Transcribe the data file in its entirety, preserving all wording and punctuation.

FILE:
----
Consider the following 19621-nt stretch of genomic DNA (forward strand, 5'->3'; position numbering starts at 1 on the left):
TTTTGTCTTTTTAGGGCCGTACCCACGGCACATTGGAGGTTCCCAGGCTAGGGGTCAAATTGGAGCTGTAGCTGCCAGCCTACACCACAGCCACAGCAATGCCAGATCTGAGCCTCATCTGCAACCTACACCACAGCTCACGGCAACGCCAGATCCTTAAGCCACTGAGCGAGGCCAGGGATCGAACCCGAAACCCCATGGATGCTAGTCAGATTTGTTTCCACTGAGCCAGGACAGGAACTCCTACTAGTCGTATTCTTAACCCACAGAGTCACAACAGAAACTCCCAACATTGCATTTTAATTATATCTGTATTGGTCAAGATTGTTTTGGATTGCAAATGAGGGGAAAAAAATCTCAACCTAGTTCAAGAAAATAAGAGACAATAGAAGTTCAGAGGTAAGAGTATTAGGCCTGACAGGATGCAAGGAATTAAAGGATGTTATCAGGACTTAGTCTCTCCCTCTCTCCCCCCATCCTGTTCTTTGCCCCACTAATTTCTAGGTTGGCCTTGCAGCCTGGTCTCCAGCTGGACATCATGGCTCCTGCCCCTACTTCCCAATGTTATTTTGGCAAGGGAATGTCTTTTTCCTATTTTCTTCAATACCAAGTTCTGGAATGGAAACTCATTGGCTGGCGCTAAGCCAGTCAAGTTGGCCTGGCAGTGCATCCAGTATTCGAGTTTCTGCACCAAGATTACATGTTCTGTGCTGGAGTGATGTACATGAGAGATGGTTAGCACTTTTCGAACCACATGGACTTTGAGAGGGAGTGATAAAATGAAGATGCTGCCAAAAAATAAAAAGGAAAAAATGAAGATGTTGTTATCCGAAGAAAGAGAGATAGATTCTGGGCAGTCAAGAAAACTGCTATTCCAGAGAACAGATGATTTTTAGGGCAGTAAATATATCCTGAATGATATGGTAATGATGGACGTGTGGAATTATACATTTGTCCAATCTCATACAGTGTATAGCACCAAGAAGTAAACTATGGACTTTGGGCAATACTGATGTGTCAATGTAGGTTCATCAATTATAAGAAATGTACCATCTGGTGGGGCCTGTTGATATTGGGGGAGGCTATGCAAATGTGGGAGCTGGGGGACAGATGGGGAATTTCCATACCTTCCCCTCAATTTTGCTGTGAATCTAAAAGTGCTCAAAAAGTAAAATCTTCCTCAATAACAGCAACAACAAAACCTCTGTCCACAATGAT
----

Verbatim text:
Consider the following 19621-nt stretch of genomic DNA (forward strand, 5'->3'; position numbering starts at 1 on the left):
TTTTGTCTTTTTAGGGCCGTACCCACGGCACATTGGAGGTTCCCAGGCTAGGGGTCAAATTGGAGCTGTAGCTGCCAGCCTACACCACAGCCACAGCAATGCCAGATCTGAGCCTCATCTGCAACCTACACCACAGCTCACGGCAACGCCAGATCCTTAAGCCACTGAGCGAGGCCAGGGATCGAACCCGAAACCCCATGGATGCTAGTCAGATTTGTTTCCACTGAGCCAGGACAGGAACTCCTACTAGTCGTATTCTTAACCCACAGAGTCACAACAGAAACTCCCAACATTGCATTTTAATTATATCTGTATTGGTCAAGATTGTTTTGGATTGCAAATGAGGGGAAAAAAATCTCAACCTAGTTCAAGAAAATAAGAGACAATAGAAGTTCAGAGGTAAGAGTATTAGGCCTGACAGGATGCAAGGAATTAAAGGATGTTATCAGGACTTAGTCTCTCCCTCTCTCCCCCCATCCTGTTCTTTGCCCCACTAATTTCTAGGTTGGCCTTGCAGCCTGGTCTCCAGCTGGACATCATGGCTCCTGCCCCTACTTCCCAATGTTATTTTGGCAAGGGAATGTCTTTTTCCTATTTTCTTCAATACCAAGTTCTGGAATGGAAACTCATTGGCTGGCGCTAAGCCAGTCAAGTTGGCCTGGCAGTGCATCCAGTATTCGAGTTTCTGCACCAAGATTACATGTTCTGTGCTGGAGTGATGTACATGAGAGATGGTTAGCACTTTTCGAACCACATGGACTTTGAGAGGGAGTGATAAAATGAAGATGCTGCCAAAAAATAAAAAGGAAAAAATGAAGATGTTGTTATCCGAAGAAAGAGAGATAGATTCTGGGCAGTCAAGAAAACTGCTATTCCAGAGAACAGATGATTTTTAGGGCAGTAAATATATCCTGAATGATATGGTAATGATGGACGTGTGGAATTATACATTTGTCCAATCTCATACAGTGTATAGCACCAAGAAGTAAACTATGGACTTTGGGCAATACTGATGTGTCAATGTAGGTTCATCAATTATAAGAAATGTACCATCTGGTGGGGCCTGTTGATATTGGGGGAGGCTATGCAAATGTGGGAGCTGGGGGACAGATGGGGAATTTCCATACCTTCCCCTCAATTTTGCTGTGAATCTAAAAGTGCTCAAAAAGTAAAATCTTCCTCAATAACAGCAACAACAAAACCTCTGTCCACAATGAT